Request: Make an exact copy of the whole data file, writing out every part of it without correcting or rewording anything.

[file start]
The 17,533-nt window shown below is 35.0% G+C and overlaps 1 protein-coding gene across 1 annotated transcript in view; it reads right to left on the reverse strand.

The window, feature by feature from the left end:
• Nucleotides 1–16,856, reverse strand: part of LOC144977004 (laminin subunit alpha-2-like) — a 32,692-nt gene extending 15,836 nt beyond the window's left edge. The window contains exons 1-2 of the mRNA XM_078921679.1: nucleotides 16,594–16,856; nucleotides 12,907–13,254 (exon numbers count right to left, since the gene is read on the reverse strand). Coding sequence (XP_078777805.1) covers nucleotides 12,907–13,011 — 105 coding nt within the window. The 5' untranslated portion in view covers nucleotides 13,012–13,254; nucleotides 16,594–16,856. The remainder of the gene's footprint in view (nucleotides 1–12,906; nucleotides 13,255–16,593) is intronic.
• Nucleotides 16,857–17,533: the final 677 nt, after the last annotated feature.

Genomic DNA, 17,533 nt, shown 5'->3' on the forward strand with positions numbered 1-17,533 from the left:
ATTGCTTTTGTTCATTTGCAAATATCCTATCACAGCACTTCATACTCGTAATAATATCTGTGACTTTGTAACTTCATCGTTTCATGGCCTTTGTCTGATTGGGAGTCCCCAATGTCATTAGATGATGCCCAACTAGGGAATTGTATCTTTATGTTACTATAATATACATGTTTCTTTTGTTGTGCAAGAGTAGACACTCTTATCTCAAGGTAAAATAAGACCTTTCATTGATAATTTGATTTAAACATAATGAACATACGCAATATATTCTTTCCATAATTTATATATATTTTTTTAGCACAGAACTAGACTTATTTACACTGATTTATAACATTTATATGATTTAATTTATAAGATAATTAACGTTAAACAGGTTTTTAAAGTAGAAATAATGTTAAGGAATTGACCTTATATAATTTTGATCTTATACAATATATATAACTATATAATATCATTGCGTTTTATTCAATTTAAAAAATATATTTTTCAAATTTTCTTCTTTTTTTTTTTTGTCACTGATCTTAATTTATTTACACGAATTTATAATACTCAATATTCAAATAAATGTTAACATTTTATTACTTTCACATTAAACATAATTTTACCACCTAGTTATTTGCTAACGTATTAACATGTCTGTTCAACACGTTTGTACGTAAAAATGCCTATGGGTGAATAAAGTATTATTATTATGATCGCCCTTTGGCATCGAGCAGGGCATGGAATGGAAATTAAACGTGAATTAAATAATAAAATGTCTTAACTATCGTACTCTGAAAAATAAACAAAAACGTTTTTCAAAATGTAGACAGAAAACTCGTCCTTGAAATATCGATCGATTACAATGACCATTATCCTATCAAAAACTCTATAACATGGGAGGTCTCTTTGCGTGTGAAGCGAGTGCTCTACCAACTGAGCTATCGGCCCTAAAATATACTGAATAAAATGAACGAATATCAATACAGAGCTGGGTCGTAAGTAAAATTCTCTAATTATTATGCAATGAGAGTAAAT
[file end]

The 17,533-nt window shown below is 35.0% G+C and overlaps 1 protein-coding gene across 1 annotated transcript in view; it reads right to left on the reverse strand.

The window, feature by feature from the left end:
• Nucleotides 1–16,856, reverse strand: part of LOC144977004 (laminin subunit alpha-2-like) — a 32,692-nt gene extending 15,836 nt beyond the window's left edge. The window contains exons 1-2 of the mRNA XM_078921679.1: nucleotides 16,594–16,856; nucleotides 12,907–13,254 (exon numbers count right to left, since the gene is read on the reverse strand). Coding sequence (XP_078777805.1) covers nucleotides 12,907–13,011 — 105 coding nt within the window. The 5' untranslated portion in view covers nucleotides 13,012–13,254; nucleotides 16,594–16,856. The remainder of the gene's footprint in view (nucleotides 1–12,906; nucleotides 13,255–16,593) is intronic.
• Nucleotides 16,857–17,533: the final 677 nt, after the last annotated feature.

Genomic DNA, 17,533 nt, shown 5'->3' on the forward strand with positions numbered 1-17,533 from the left:
ATTGCTTTTGTTCATTTGCAAATATCCTATCACAGCACTTCATACTCGTAATAATATCTGTGACTTTGTAACTTCATCGTTTCATGGCCTTTGTCTGATTGGGAGTCCCCAATGTCATTAGATGATGCCCAACTAGGGAATTGTATCTTTATGTTACTATAATATACATGTTTCTTTTGTTGTGCAAGAGTAGACACTCTTATCTCAAGGTAAAATAAGACCTTTCATTGATAATTTGATTTAAACATAATGAACATACGCAATATATTCTTTCCATAATTTATATATATTTTTTTAGCACAGAACTAGACTTATTTACACTGATTTATAACATTTATATGATTTAATTTATAAGATAATTAACGTTAAACAGGTTTTTAAAGTAGAAATAATGTTAAGGAATTGACCTTATATAATTTTGATCTTATACAATATATATAACTATATAATATCATTGCGTTTTATTCAATTTAAAAAATATATTTTTCAAATTTTCTTCTTTTTTTTTTTTGTCACTGATCTTAATTTATTTACACGAATTTATAATACTCAATATTCAAATAAATGTTAACATTTTATTACTTTCACATTAAACATAATTTTACCACCTAGTTATTTGCTAACGTATTAACATGTCTGTTCAACACGTTTGTACGTAAAAATGCCTATGGGTGAATAAAGTATTATTATTATGATCGCCCTTTGGCATCGAGCAGGGCATGGAATGGAAATTAAACGTGAATTAAATAATAAAATGTCTTAACTATCGTACTCTGAAAAATAAACAAAAACGTTTTTCAAAATGTAGACAGAAAACTCGTCCTTGAAATATCGATCGATTACAATGACCATTATCCTATCAAAAACTCTATAACATGGGAGGTCTCTTTGCGTGTGAAGCGAGTGCTCTACCAACTGAGCTATCGGCCCTAAAATATACTGAATAAAATGAACGAATATCAATACAGAGCTGGGTCGTAAGTAAAATTCTCTAATTATTATGCAATGAGAGTAAAT